Russia’s COVID-19 vaccine filed with WHO, as MHRA reviews Moderna shot
Russia’s sovereign wealth fund has filed applications with the World Health Organization (WHO) that if approved could see the Sputnik V coronavirus vaccine backed for use in many countries around the world.
The applications are for two WHO mechanisms, aimed at providing a route to market for vaccines, drugs and other healthcare products that answer public health needs, particularly in low- and middle-income countries.
The Russian Direct Investment Fund (RDIF) has filed the state-owned Gamaleya Institute’s Sputnik V (Gam-COVID-Vac) for emergency use listing (EUL) – a process set up in response to Ebola that provides a route to approval for use of medicines for public health emergencies by WHO member states.
It is also going after WHO prequalification, which mainly covers essential medicines and supports use by the UN and other non-governmental organisations.
Both mechanisms cover review of safety and efficacy data, as well as ensuring the product meets manufacturing and quality assurance standards. Gilead Sciences COVID-19 therapy Veklury (remdesivir) was added to the prequalification list earlier this month.
Russia has reportedly been discussing prequalification of the Sputnik V with the WHO since the summer. In a statement, the RDIF said WHO registration “will make the Russian vaccine available globally in a shorter time frame than usual procedures and will support global efforts to prevent the coronavirus infection.”
Approval would also allow Sputnik V to be included in the list of medicines used by international procurement agencies and countries to guide bulk purchasing of medicines.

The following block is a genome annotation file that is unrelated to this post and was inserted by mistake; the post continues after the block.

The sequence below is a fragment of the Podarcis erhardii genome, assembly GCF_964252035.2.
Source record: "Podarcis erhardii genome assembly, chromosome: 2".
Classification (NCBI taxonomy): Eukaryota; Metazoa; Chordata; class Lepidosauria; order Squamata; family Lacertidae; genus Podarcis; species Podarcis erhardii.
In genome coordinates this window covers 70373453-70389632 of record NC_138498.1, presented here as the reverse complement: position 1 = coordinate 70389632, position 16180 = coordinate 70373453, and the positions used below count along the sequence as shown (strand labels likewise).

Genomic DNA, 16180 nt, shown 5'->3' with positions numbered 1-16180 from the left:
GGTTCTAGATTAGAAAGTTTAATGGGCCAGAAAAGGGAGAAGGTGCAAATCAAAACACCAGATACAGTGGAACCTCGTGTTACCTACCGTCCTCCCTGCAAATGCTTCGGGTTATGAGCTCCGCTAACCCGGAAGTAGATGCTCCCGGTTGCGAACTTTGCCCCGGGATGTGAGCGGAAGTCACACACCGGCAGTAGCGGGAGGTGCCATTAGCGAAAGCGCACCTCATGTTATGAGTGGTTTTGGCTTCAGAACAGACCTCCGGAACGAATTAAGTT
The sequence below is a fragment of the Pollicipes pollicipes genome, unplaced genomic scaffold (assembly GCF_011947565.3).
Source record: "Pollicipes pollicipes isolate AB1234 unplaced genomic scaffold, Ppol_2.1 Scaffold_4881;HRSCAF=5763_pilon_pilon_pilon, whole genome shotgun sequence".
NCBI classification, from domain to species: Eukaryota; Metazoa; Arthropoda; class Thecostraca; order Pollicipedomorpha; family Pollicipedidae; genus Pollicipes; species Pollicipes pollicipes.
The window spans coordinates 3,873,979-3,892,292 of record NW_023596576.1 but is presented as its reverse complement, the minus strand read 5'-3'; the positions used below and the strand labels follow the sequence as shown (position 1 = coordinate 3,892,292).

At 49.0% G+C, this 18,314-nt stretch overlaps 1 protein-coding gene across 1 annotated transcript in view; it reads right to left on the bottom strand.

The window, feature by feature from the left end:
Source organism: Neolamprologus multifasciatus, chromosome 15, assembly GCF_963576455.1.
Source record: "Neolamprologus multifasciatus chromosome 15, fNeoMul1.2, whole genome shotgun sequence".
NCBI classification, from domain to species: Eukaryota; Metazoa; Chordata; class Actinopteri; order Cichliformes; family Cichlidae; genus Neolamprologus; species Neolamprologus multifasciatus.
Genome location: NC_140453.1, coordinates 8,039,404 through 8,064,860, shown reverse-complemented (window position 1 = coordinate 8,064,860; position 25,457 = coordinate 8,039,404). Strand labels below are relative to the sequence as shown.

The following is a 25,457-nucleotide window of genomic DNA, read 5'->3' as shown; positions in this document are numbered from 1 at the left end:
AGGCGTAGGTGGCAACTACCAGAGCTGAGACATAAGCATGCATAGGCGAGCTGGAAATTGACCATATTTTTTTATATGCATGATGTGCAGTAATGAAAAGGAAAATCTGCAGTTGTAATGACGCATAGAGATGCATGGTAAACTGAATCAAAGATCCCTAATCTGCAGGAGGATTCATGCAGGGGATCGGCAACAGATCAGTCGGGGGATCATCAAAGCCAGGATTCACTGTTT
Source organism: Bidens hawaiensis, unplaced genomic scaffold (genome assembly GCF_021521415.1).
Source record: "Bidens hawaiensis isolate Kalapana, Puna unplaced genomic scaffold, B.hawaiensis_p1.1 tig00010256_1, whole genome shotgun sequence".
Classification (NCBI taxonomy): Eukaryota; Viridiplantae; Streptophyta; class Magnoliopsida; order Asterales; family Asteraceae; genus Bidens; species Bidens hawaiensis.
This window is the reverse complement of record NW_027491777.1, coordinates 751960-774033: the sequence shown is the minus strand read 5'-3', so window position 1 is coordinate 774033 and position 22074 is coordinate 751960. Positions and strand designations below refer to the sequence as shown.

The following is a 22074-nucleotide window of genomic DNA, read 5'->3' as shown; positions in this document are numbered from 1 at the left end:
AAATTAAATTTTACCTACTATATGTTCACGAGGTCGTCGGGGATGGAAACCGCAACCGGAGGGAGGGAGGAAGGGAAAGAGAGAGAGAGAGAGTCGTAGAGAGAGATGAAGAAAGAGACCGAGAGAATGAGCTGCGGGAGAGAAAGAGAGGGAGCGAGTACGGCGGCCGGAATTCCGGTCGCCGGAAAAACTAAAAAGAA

The applications come after Russia approved Sputnik V in August, the first coronavirus vaccine worldwide to get a green light, and after the country said it has accepted orders for 200 million doses of Sputnik V from Brazil, India and Mexico. It has suggested it will be able to make a billion doses of the shot per year from 2021.
There has however been some debate about the lack of data behind the shot, and concerns that Russia rushed development to claim a political victory in the race to get a COVID-19 vaccine approved.
Preliminary results published in The Lancet last month covered just 76 people, which found an antibody response within 21 days and T-cell response within 28 days, with no serious adverse events recorded out to 42 days of follow-up.
It is in two phase 3 trials, including the RESIST study which has a target enrolment of 40,000 subjects and is due to generate results in the spring.
The vaccine is based on two adenovirus vectors (Ad5 and Ad26) fused with the spike protein from the SARS-CoV-2 coronavirus. Immunisation requires two doses, with the Ad26-based shot given first and the Ad5 21 days later.
“We express our gratitude to WHO for its active cooperation and look forward to the successful completion of the prequalification process at all major stages,” commented Kirill Dmitriev, CEO of the RDIF.
The WHO’s regularly updated listing of COVID-19 vaccines in development puts Sputnik V sixth out of 44 candidates that have advanced into human testing.
UK starts review of Moderna’s mRNA-1273
Separately, the UK Medicines and Healthcare products Regulatory Agency (MHRA) has kicked off a rolling review of another late-stage coronavirus vaccine – Moderna’s mRNA-1273 – shortly after the US biotech completed enrollment in the phase 3 COVE trial.
The UK agency has started its review of the jab before the European Medicines Agency (EMA), but after a rolling review for mRNA-1273 was started in Canada.
The rolling submission allows regulators to start looking at available preclinical, manufacturing and clinical data in advance of the readout of COVE, potentially shortening the review time.
If COVE is positive and mRNA-1273 gets approved, Moderna has said it is on track to deliver up to 500 million doses per year, and possibly up to a billion doses per year beginning in 2021.
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